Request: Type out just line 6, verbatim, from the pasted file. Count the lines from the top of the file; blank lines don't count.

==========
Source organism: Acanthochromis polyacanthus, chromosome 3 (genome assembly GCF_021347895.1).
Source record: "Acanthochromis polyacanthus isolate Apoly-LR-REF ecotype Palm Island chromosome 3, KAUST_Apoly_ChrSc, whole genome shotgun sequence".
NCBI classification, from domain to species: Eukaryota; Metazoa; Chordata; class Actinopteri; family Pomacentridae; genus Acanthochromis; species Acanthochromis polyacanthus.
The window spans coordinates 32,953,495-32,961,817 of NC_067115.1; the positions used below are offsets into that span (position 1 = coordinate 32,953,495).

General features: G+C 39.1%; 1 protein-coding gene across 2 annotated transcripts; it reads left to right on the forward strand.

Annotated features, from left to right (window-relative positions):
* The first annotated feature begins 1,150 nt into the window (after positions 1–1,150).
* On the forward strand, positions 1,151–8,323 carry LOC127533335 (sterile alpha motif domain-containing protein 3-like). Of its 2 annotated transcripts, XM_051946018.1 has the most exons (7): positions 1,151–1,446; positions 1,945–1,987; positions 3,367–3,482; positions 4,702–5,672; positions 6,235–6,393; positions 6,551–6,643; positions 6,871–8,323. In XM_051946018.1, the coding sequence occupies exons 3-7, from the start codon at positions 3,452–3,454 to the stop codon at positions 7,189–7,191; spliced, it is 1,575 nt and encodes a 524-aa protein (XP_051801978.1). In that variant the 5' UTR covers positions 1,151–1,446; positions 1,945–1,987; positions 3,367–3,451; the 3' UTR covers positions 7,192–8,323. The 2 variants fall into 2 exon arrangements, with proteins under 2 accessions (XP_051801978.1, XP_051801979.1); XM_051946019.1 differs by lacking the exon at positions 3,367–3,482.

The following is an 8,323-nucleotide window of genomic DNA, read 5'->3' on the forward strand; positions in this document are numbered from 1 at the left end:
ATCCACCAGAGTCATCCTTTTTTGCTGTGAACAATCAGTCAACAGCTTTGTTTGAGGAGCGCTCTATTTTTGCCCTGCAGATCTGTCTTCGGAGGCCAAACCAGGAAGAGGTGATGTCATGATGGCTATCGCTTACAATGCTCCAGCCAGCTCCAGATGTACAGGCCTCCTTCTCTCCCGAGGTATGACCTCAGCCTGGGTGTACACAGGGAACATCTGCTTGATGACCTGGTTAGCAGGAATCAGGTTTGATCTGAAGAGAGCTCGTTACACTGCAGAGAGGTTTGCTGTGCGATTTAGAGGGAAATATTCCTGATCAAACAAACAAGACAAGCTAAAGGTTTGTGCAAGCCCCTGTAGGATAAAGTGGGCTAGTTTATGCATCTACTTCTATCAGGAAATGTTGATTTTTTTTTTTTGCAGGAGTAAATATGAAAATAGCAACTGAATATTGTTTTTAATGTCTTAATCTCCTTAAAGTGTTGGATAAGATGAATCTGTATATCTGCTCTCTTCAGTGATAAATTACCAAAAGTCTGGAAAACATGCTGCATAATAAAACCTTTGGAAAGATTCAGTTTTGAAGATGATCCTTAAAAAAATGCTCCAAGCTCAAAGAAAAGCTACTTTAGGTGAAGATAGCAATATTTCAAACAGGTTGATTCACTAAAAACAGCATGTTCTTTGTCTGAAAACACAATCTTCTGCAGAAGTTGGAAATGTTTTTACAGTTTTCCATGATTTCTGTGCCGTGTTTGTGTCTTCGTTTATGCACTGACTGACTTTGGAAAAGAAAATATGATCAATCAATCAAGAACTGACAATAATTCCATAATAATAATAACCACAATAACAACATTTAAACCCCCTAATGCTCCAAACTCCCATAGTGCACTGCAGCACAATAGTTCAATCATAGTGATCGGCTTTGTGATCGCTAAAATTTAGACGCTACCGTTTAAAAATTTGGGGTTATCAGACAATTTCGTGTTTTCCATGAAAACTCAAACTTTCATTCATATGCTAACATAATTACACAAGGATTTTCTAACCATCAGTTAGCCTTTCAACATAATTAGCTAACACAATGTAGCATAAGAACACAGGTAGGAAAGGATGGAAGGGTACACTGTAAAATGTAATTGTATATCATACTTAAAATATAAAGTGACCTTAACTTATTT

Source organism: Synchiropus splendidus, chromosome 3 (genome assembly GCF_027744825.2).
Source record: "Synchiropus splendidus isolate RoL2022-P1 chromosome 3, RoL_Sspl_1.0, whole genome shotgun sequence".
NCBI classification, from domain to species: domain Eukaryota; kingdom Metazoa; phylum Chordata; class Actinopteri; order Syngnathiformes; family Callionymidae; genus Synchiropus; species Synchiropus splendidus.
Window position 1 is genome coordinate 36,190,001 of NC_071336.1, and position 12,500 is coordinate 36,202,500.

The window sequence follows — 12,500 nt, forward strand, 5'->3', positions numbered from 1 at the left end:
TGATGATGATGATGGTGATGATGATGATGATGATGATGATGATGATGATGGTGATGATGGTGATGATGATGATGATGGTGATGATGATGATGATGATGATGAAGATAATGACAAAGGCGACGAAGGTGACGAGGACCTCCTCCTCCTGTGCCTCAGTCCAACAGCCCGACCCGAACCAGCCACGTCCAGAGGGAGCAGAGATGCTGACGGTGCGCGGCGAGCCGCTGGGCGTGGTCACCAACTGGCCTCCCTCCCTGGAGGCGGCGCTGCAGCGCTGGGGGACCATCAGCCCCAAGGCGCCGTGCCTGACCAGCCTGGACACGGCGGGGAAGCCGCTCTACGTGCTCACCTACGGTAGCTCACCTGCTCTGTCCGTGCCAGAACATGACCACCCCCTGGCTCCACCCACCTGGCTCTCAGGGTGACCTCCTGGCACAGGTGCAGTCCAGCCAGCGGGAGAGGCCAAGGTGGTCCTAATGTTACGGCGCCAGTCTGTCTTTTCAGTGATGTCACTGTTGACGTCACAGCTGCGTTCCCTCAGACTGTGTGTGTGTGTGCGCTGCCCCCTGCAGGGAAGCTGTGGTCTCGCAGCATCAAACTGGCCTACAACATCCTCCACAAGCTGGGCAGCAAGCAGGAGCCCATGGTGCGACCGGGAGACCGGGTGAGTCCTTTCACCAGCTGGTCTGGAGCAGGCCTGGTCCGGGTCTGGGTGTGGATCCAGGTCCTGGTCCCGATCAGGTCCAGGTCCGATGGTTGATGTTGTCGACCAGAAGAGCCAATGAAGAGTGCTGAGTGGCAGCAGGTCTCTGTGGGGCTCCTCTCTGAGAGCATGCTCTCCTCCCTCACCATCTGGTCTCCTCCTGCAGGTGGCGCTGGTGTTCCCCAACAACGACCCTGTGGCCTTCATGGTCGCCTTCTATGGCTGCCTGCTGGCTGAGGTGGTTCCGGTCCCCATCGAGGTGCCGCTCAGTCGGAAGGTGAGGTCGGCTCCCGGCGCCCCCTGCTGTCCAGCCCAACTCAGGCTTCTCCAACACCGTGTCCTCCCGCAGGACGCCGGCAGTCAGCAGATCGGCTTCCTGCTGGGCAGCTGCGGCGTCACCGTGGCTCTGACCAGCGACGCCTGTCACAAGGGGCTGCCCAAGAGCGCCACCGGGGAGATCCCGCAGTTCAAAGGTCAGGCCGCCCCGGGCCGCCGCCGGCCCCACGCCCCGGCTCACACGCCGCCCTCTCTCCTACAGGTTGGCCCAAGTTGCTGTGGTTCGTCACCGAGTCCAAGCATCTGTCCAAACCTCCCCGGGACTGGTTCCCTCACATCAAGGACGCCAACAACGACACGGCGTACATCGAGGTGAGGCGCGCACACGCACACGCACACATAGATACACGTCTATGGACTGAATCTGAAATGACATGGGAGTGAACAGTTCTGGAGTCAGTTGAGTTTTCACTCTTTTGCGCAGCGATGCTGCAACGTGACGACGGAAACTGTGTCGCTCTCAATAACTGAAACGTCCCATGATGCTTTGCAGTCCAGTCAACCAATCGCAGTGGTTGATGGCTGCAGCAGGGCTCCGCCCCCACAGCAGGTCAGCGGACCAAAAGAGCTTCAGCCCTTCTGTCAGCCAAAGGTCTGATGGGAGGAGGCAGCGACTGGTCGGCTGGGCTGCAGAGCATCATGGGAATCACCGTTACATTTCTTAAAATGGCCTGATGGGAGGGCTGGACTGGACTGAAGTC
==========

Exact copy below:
Annotated features, from left to right (window-relative positions):